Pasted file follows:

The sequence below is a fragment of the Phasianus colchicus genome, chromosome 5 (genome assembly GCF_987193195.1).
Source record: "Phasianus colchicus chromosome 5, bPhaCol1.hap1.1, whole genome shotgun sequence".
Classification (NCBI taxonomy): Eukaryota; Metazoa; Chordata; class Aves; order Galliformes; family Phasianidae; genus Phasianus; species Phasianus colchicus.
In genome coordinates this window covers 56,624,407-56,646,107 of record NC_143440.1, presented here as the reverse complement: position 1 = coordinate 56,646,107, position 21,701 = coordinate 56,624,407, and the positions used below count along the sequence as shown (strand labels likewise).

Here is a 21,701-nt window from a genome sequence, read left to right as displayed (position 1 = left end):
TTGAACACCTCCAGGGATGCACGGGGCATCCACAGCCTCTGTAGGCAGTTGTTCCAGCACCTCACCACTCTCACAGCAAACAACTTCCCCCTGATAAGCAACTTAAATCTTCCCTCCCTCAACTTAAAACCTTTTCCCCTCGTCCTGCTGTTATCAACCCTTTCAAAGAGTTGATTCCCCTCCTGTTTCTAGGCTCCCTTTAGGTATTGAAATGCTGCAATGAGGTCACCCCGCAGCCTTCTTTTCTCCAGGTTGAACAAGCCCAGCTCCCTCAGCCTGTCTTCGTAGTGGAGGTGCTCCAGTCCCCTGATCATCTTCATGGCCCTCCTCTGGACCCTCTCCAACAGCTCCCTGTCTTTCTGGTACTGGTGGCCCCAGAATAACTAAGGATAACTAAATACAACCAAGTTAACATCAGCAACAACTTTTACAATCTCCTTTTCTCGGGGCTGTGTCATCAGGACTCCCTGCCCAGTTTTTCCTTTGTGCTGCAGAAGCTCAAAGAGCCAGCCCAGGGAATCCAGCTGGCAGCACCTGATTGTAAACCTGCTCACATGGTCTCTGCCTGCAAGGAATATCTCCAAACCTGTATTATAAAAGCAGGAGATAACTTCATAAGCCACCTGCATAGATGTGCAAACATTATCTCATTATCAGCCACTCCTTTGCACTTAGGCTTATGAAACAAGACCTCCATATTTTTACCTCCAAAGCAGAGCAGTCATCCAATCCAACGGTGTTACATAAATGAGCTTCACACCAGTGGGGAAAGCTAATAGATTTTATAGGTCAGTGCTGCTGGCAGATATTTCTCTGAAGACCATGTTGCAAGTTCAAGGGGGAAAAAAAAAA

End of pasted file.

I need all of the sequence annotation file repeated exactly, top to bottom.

The sequence below is a fragment of the Phasianus colchicus genome, chromosome 5 (genome assembly GCF_987193195.1).
Source record: "Phasianus colchicus chromosome 5, bPhaCol1.hap1.1, whole genome shotgun sequence".
Classification (NCBI taxonomy): Eukaryota; Metazoa; Chordata; class Aves; order Galliformes; family Phasianidae; genus Phasianus; species Phasianus colchicus.
In genome coordinates this window covers 56,624,407-56,646,107 of record NC_143440.1, presented here as the reverse complement: position 1 = coordinate 56,646,107, position 21,701 = coordinate 56,624,407, and the positions used below count along the sequence as shown (strand labels likewise).

Here is a 21,701-nt window from a genome sequence, read left to right as displayed (position 1 = left end):
TTGAACACCTCCAGGGATGCACGGGGCATCCACAGCCTCTGTAGGCAGTTGTTCCAGCACCTCACCACTCTCACAGCAAACAACTTCCCCCTGATAAGCAACTTAAATCTTCCCTCCCTCAACTTAAAACCTTTTCCCCTCGTCCTGCTGTTATCAACCCTTTCAAAGAGTTGATTCCCCTCCTGTTTCTAGGCTCCCTTTAGGTATTGAAATGCTGCAATGAGGTCACCCCGCAGCCTTCTTTTCTCCAGGTTGAACAAGCCCAGCTCCCTCAGCCTGTCTTCGTAGTGGAGGTGCTCCAGTCCCCTGATCATCTTCATGGCCCTCCTCTGGACCCTCTCCAACAGCTCCCTGTCTTTCTGGTACTGGTGGCCCCAGAATAACTAAGGATAACTAAATACAACCAAGTTAACATCAGCAACAACTTTTACAATCTCCTTTTCTCGGGGCTGTGTCATCAGGACTCCCTGCCCAGTTTTTCCTTTGTGCTGCAGAAGCTCAAAGAGCCAGCCCAGGGAATCCAGCTGGCAGCACCTGATTGTAAACCTGCTCACATGGTCTCTGCCTGCAAGGAATATCTCCAAACCTGTATTATAAAAGCAGGAGATAACTTCATAAGCCACCTGCATAGATGTGCAAACATTATCTCATTATCAGCCACTCCTTTGCACTTAGGCTTATGAAACAAGACCTCCATATTTTTACCTCCAAAGCAGAGCAGTCATCCAATCCAACGGTGTTACATAAATGAGCTTCACACCAGTGGGGAAAGCTAATAGATTTTATAGGTCAGTGCTGCTGGCAGATATTTCTCTGAAGACCATGTTGCAAGTTCAAGGGGGAAAAAAAAAA